The Qur’an says, upon Iblis’ challenge to Allah, he was given the ability to affect humankind in many ways. The phenomenon of blowing on knots is interpreted as witchcraft. Many hadiths confirm this. A verse in the Qur’an mentions this explicitly (113:4). If anyone is concerned about the authenticity of this information they should engage in their own personal research as Allah instructs us not to accept anything as true until we verify it for ourselves (17:36). However, there are knots in the body as well that affect the human body in powerful ways. When neurons terminate and begin to form junctions with other neurons, they form what is known as a synapse. This synapse looks something like a knot (google it for pictures). The synapse is the point where neurotransmitters such as serotonin, dopamine, norepinephrine etc. are transported from one neuron to another, thus passing along the electrochemical signal of the brain. This is how neurons communicate. It has been observed that patients with what is known as clinical depression/major depressive disorder (MDD) have persistently low levels of serotonin circulating in the synapses. The most common antidepressant used today are a class known as Selective Serotonin Reuptake Inhibitors (SSRIs). In other words, this medication stops the serotonin from being absorbed/’reuptaken’ by the neuron. The serotonin as a result accumulates in the synapse. This accumulation of serotonin is believed to decrease the symptoms of depression. The SSRI neither cures nor prevents depression. It does however manage depression symptoms.

    In essence, anything that can affect our neurotransmitters has the ability to affect our bodies and our wellbeing in very powerful ways. As Iblis (a jinn) has the ability to affect humans physiologically, he can do so by manipulating the neurotransmitters and the endocrine organs in our bodies. Therefore, many reports of MH illnesses can indeed be caused by the shayateen (the rogue jinns). And many other cases of MH illnesses can be effects of physical stress that is not being addressed.

    If I’ve bored you to a good night’s sleep, it’s only because the cause and cure for illnesses is not as easy as popping pills. Anyone in the healthcare field knows now more than ever before that the Western medical system is failing, with costs higher than ever before, but quality of life is not improved. My perspective of health is that Allah has created the human body perfectly. He has equipped it sufficiently to be able to compensate for many imbalances in health. However, slow poisoning with heavy metals over many years, or the effects of things we cannot see and understand little, can throw us off balance to the point where the body can’t compensate. This is when disease occurs. As disease is a physiologic thing, it is the wise that will seek medical treatment promptly as prayer should not be the first mode of treatment for pneumonia or tuberculosis. However, as it is Allah that has created the good and evil in the world, it is the wise that will familiarize themselves with this knowledge and seek protection from He that has Perfect knowledge of all created things.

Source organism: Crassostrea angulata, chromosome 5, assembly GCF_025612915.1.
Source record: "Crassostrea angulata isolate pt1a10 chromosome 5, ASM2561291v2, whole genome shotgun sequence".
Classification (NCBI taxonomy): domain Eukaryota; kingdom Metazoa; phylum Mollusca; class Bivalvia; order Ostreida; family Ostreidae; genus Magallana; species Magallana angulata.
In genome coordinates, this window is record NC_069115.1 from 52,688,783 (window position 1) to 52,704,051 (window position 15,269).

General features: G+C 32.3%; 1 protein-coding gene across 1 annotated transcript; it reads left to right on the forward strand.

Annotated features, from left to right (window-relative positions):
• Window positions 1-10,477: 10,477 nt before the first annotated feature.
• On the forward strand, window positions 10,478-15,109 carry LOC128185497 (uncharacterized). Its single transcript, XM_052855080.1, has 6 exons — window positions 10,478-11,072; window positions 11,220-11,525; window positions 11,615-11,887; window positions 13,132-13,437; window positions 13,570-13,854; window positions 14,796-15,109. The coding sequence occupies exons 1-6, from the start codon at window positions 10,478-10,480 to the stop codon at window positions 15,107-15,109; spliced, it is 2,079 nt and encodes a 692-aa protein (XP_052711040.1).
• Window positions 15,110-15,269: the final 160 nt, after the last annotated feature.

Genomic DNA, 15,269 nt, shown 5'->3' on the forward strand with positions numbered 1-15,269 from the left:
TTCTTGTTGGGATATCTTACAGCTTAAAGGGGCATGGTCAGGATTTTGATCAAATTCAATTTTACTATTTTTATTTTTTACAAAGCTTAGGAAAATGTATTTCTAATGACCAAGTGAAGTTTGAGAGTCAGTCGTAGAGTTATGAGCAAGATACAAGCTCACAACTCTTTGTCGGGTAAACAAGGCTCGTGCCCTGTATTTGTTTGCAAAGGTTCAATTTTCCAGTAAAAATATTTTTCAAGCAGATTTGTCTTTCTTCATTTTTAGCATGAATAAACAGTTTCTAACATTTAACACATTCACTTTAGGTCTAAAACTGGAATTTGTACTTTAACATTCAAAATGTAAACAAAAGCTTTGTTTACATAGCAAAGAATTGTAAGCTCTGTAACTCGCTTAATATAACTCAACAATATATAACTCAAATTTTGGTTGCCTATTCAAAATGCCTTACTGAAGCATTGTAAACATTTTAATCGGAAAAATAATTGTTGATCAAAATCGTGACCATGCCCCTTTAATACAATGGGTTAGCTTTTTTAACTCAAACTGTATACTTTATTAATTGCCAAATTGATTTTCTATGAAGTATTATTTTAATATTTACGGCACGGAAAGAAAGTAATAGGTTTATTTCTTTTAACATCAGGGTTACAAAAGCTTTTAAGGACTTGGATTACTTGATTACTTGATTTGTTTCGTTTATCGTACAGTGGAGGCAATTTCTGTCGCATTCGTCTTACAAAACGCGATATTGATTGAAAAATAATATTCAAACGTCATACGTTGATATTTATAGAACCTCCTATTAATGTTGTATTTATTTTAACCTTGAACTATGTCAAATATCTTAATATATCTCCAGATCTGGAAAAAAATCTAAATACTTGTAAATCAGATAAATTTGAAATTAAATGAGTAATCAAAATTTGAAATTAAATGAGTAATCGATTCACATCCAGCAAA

Sources: Al Qur’an, hadith,, internet, undergraduate education in nursing and self-reflection.

    • Your comment was interesting, and I acquiese with most of it.

      Of course psychiatry recognises its limitations in treating MI – medications are simply there to manage the symptoms and other forms of therapies such as CBT provide a further step in helping to cope with their condition.

      Back in Islamic history, depression, melancholy and general distress was thought to be a result of man’s distance with religion and demonstrated a weakness. Can we say the same these days?

      Turning to dua, dhikr, ibadat for comfort, relief and ease is always recommended and sometimes just this very step can help with emotional distress, stress, anxiety, panic.

  9. It is extremely difficult to reach a juste balance between the paranormal and material reality.
    but for those who believe the paranormal is a parameter that could and indeed should be taken into account, my guess is that a wise sage is needed to advice and guide. Like some Raqia say try and rea dQur’an (surat el baqarah) pray a lot (a natural reaction in dire times) and if nothing happens than seek other help. My guess is that psychiatry is often of little help like much of modern medicine that seem to primarily serve the purposes of Big Pharma.